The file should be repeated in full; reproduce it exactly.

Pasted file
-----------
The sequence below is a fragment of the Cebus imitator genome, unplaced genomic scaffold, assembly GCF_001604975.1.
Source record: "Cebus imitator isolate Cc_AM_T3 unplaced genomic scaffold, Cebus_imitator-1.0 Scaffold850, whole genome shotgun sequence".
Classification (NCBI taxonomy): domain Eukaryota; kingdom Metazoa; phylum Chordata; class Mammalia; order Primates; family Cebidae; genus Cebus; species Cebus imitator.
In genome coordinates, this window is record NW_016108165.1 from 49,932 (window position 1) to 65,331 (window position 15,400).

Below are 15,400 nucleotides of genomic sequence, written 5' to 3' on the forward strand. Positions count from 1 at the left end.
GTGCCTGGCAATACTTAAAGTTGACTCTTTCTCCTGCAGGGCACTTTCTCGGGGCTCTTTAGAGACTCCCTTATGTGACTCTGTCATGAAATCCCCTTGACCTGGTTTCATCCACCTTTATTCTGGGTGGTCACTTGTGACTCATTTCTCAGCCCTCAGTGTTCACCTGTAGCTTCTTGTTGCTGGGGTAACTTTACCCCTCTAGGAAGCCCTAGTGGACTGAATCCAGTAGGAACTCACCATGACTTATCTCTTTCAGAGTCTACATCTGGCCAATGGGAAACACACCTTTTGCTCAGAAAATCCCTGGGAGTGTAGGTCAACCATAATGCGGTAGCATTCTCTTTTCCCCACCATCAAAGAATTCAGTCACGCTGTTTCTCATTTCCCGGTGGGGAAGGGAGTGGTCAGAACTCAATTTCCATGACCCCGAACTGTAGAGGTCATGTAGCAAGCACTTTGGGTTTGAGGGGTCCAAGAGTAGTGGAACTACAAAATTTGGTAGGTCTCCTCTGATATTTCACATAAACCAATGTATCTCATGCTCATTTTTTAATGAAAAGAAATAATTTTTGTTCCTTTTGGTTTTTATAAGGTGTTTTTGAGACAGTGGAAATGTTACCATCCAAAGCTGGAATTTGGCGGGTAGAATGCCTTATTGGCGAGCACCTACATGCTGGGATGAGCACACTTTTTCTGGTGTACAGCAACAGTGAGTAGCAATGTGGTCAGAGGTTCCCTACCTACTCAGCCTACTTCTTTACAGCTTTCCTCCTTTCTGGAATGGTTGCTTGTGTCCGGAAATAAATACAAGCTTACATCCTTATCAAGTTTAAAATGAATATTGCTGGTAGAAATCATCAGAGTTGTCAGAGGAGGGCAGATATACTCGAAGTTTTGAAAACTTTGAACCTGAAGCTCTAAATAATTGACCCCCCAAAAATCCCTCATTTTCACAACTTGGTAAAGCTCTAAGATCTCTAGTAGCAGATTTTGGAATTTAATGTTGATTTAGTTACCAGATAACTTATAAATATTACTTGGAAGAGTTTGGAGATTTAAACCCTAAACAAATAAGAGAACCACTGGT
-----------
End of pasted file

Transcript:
The sequence below is a fragment of the Cebus imitator genome, unplaced genomic scaffold, assembly GCF_001604975.1.
Source record: "Cebus imitator isolate Cc_AM_T3 unplaced genomic scaffold, Cebus_imitator-1.0 Scaffold850, whole genome shotgun sequence".
Classification (NCBI taxonomy): domain Eukaryota; kingdom Metazoa; phylum Chordata; class Mammalia; order Primates; family Cebidae; genus Cebus; species Cebus imitator.
In genome coordinates, this window is record NW_016108165.1 from 49,932 (window position 1) to 65,331 (window position 15,400).

Below are 15,400 nucleotides of genomic sequence, written 5' to 3' on the forward strand. Positions count from 1 at the left end.
GTGCCTGGCAATACTTAAAGTTGACTCTTTCTCCTGCAGGGCACTTTCTCGGGGCTCTTTAGAGACTCCCTTATGTGACTCTGTCATGAAATCCCCTTGACCTGGTTTCATCCACCTTTATTCTGGGTGGTCACTTGTGACTCATTTCTCAGCCCTCAGTGTTCACCTGTAGCTTCTTGTTGCTGGGGTAACTTTACCCCTCTAGGAAGCCCTAGTGGACTGAATCCAGTAGGAACTCACCATGACTTATCTCTTTCAGAGTCTACATCTGGCCAATGGGAAACACACCTTTTGCTCAGAAAATCCCTGGGAGTGTAGGTCAACCATAATGCGGTAGCATTCTCTTTTCCCCACCATCAAAGAATTCAGTCACGCTGTTTCTCATTTCCCGGTGGGGAAGGGAGTGGTCAGAACTCAATTTCCATGACCCCGAACTGTAGAGGTCATGTAGCAAGCACTTTGGGTTTGAGGGGTCCAAGAGTAGTGGAACTACAAAATTTGGTAGGTCTCCTCTGATATTTCACATAAACCAATGTATCTCATGCTCATTTTTTAATGAAAAGAAATAATTTTTGTTCCTTTTGGTTTTTATAAGGTGTTTTTGAGACAGTGGAAATGTTACCATCCAAAGCTGGAATTTGGCGGGTAGAATGCCTTATTGGCGAGCACCTACATGCTGGGATGAGCACACTTTTTCTGGTGTACAGCAACAGTGAGTAGCAATGTGGTCAGAGGTTCCCTACCTACTCAGCCTACTTCTTTACAGCTTTCCTCCTTTCTGGAATGGTTGCTTGTGTCCGGAAATAAATACAAGCTTACATCCTTATCAAGTTTAAAATGAATATTGCTGGTAGAAATCATCAGAGTTGTCAGAGGAGGGCAGATATACTCGAAGTTTTGAAAACTTTGAACCTGAAGCTCTAAATAATTGACCCCCCAAAAATCCCTCATTTTCACAACTTGGTAAAGCTCTAAGATCTCTAGTAGCAGATTTTGGAATTTAATGTTGATTTAGTTACCAGATAACTTATAAATATTACTTGGAAGAGTTTGGAGATTTAAACCCTAAACAAATAAGAGAACCACTGGT